How virtualisation affects backups

Server virtualisation presents us with a new problem in the backup arena. How do we capture information, and what strategy do we adopt? SMBs have three main options: Backup at the host level, backup within the virtual machine and backup via snapshot (VMware Consolidated Backup).

When running a virtualisation project, the majority of mistakes usually occur when a process, workstream or department hasn't been consulted in the initial planning and design phase of the project. This may be due to virtualisation being seen as a quick win for the server infrastructure team or as cost avoidance for desktop through virtualisation.

When it comes to backing up the virtual infrastructure, this can be the main area of pain, especially when constraints already exist. Virtualisation can then negatively compound the issue.

Server virtualisation enables us to squeeze the most out of our server/storage/network infrastructure. However, it presents us with a new problem in the backup arena. How do we go about capturing this information, and what strategy do we adopt?

There are typically three main options for most small- and medium-sized businesses (SMBs):

  1. Backup at the host level
  2. Backup within the virtual machine (VM)
  3. Backup via snapshot (VMware Consolidated Backup or VCB)

The first will put a backup agent on the ESX host and allow the host to back up its visible logical unit numbers (LUNs). The benefits are the simplicity of the rollout and the low level of additional hardware required to deploy this scenario. The challenge is that this places a high-resource requirement on the host itself, which can negatively impact the performance of the VMs. In addition, there's no support for database backups at this level, nor file restores, and the overall performance of the backup is low.

The second option is to place an agent in the virtual machine itself. This is ideal for organisations that wish to continue with the simple but familiar route to backup, and provides the granularity that has become expected of the process to date. However, this does require continued maintenance and management of each client, causing VM resources to be swamped during backup. This can also affect resource pools in the virtual infrastructure, with the bottleneck becoming network bandwidth to the media server.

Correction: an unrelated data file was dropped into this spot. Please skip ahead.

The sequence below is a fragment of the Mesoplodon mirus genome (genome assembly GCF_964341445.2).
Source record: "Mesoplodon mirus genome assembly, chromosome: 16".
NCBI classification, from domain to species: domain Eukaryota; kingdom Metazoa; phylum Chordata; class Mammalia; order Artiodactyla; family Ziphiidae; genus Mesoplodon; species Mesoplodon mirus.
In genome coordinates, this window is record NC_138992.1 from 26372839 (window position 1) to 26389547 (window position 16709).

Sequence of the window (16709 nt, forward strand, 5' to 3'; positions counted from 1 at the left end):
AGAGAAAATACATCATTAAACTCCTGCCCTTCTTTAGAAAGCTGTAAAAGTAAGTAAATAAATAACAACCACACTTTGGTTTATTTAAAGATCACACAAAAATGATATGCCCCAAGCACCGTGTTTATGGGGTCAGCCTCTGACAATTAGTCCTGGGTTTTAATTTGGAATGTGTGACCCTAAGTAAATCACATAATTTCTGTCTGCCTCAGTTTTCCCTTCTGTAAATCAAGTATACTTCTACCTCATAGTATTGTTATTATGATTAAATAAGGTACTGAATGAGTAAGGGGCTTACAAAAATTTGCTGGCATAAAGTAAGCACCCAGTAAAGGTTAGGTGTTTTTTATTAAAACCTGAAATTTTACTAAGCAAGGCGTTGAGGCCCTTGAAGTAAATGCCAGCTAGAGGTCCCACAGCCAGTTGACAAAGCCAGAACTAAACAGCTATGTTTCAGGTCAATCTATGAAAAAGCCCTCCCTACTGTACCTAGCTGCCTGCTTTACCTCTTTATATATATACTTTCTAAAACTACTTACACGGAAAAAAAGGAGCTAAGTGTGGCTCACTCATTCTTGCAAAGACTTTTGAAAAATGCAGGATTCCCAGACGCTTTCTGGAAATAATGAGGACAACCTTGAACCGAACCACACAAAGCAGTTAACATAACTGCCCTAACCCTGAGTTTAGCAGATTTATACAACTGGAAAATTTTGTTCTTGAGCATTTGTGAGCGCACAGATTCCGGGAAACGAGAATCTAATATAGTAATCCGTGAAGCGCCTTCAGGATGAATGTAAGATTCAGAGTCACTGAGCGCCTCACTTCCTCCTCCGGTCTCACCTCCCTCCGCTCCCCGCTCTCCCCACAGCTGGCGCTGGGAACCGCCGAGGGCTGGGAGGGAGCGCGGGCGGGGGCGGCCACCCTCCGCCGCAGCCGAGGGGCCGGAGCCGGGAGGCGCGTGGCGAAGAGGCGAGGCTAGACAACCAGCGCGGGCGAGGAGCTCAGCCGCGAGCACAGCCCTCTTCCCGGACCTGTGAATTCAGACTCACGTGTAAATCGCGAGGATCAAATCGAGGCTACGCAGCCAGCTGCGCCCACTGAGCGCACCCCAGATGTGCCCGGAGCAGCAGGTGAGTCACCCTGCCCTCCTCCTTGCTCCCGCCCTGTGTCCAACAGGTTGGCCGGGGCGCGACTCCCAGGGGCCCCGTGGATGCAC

The third option is to deploy a smart set of tools/services that support VCB or snapshots. These minimise the resource impact on the hosts and virtual machines, while increasing the restore options down to the file level and the entire VM instance. Management becomes simplified and processes are optimised. The disadvantages are increased requirements on shared storage (iSCSI/SAN) and an additional Proxy Server. For databases, pre- and post-scripts may be required for live (hot) backups.

However, when looking up the service maturity model, some enterprise organisations will have separated the data sets from the service (server/application) layer and applied an information lifecycle management (ILM) or content management and archiving system; therefore, the "information" or data layer is already protected, and the challenges move to service availability and compliance.

About the author: Andrew McCreath is the virtualisation practice lead at GlassHouse Technologies (UK) Ltd., a global provider of IT infrastructure services. McCreath has more than 16 years of experience in infrastructure and management information systems. Prior to joining GlassHouse, McCreath managed multimillion dollar projects while employed at Accenture, Credit Suisse First Boston, Kimberly-Clark, Société Générale and EMC. He currently specialises in server virtualisation and data centre consolidation.

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